Some links from the around the web:

1. Design*Sponge's gift guide for book lovers.
2. How to make a garland of mini presents.
3. Pretty watercolor cards with delicate winter scenes.
4. How to survive the holidays when you're single.
5. My friend just launched her relationship column on Loop21!
6. The adorable Ickle and Lardee enjoy their new couch.
7. Cinnamon Bun Eggnog Martini. (Confession: I've never had eggnog. Is it any good?)
8. Tiny button ornaments. (via
9. I'm loving Therese Sennerholt's bold prints.
10. Vanity Fair's Graydon Carter remembers essayist Christopher Hitchens who died Thursday.

Have a blissful weekend everyone. One more week until the jolly fat man comes to town.

Images:,,,,,,,,, and

Thursday, December 15, 2011

Stocking Your Urban Pantry with Amy Pennington

If you live in a house, you're probably blessed with an entire closet that serves as the pantry area. Meanwhile, those of us who can barely fit a Christmas tree into our modest apartment without knocking things over typically have to stash our goods into wherever they'll fit. So I've reached out to Amy Pennington, a Seattle-based food writer, gardener, and author of Urban Pantry: Tips & Recipes for a Thrifty, Sustainable & Seasonal Kitchen, to show us urbanites how to maintain a pantry of our own, what to stock for entertaining last-minute guests, and how we can transition into the winter season. Don't miss her Onion-Thyme Tart recipe below!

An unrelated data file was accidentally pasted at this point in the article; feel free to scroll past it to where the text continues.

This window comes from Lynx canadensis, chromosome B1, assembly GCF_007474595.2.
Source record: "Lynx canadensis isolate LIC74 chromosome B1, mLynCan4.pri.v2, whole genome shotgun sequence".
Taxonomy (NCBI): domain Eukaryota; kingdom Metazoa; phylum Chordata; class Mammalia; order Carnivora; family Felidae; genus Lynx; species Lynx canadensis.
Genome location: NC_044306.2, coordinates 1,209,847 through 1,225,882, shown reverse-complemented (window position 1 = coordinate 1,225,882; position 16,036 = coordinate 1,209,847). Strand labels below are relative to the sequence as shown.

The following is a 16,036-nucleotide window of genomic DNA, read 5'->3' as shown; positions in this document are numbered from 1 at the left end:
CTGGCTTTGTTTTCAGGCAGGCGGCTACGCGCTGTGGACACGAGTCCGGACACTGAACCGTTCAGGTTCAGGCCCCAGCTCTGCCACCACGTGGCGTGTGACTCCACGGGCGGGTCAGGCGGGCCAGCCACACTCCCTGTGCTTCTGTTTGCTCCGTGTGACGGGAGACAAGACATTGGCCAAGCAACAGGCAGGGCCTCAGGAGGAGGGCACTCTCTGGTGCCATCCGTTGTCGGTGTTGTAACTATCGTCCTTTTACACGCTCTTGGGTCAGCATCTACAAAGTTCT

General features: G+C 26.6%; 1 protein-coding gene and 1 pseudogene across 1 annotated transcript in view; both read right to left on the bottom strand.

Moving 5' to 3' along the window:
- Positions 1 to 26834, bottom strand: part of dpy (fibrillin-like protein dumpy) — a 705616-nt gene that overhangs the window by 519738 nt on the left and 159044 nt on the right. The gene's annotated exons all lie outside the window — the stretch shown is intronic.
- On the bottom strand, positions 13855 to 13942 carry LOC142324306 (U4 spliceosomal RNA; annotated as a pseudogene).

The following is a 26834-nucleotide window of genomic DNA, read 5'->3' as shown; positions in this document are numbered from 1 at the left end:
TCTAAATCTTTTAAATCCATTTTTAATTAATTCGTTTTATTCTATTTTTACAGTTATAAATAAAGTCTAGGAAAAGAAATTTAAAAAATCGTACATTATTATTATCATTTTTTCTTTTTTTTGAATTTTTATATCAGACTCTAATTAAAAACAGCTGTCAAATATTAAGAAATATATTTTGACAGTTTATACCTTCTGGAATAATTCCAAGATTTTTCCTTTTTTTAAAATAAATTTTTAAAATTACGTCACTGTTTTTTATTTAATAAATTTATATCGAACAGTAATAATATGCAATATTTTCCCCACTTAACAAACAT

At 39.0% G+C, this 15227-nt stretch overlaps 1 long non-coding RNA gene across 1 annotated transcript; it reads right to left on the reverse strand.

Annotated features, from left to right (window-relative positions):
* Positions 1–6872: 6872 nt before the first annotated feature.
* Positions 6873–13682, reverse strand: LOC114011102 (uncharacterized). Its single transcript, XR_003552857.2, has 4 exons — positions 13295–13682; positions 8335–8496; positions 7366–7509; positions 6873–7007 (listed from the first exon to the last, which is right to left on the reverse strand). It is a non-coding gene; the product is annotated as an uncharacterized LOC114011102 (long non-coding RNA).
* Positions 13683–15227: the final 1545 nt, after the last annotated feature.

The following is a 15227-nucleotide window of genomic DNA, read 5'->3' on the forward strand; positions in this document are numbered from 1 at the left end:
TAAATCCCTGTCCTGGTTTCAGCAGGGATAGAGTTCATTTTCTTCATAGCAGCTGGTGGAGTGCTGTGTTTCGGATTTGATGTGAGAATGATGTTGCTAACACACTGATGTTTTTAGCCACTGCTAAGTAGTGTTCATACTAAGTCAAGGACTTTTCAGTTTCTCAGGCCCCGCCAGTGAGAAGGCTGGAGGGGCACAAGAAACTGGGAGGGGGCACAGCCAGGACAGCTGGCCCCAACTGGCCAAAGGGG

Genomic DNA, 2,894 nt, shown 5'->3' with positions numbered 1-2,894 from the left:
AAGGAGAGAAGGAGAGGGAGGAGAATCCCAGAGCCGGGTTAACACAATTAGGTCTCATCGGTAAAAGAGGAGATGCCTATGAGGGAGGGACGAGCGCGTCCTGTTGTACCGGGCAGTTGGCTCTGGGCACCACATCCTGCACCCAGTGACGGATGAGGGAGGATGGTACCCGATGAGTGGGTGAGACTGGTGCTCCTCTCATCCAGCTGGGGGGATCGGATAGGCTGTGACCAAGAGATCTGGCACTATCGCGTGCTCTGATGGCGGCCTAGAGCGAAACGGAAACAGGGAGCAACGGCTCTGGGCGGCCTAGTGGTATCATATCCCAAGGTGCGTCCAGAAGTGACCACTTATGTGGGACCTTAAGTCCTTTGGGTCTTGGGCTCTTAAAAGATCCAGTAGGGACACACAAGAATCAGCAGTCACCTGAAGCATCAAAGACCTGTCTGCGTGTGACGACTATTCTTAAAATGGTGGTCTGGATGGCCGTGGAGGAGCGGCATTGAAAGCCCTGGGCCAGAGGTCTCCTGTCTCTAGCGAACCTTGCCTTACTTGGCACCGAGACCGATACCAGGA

Hi Amy! As someone who lives in a small one-bedroom in the heart of Seattle, you know all too well how hard it is to stock a variety of foods in a city apartment. Could you just quickly explain what an "urban pantry" is?

To me, an urban pantry is a small cupboard in which to keep food stuffs. Often, when you live in an urban environment, you are living on a bit of a small scale. My sister's suburban home has a huge food pantry and there is lots of room to store things. When you have a smaller place in the city, you're forced to be choosy and strategic about what you stock in your pantry.

Do you have any quick or creative tips on making sure your products are always fresh? What products should we keep an eye on?

I keep all of my grains, nuts, and dried fruits in air tight glass jars and also buy them in small quantities so they are not sitting around for months on end. You must store them in a cool space away from light, as well, otherwise you run the risk of spoilage due to temperature fluctuations. Storing nuts in your freezer is also a great idea, but my freezer is full of stocks, fruit, and other preserved items, so I often don't have space.

What items should every host keep stocked in her pantry to entertain last-minute guests?

Puff pastry is a definite. You can make dinner, an appetizer, or a dessert with one sheet of puff pastry. For an appetizer, you need only season with caramelized onions and salt for a killer nibble. For an entree, you can fill the dough with a savory cheese and some ground meat - sort of like a meat pie. For dessert, spread with a nut butter and thinly shaved apple and you have a tart.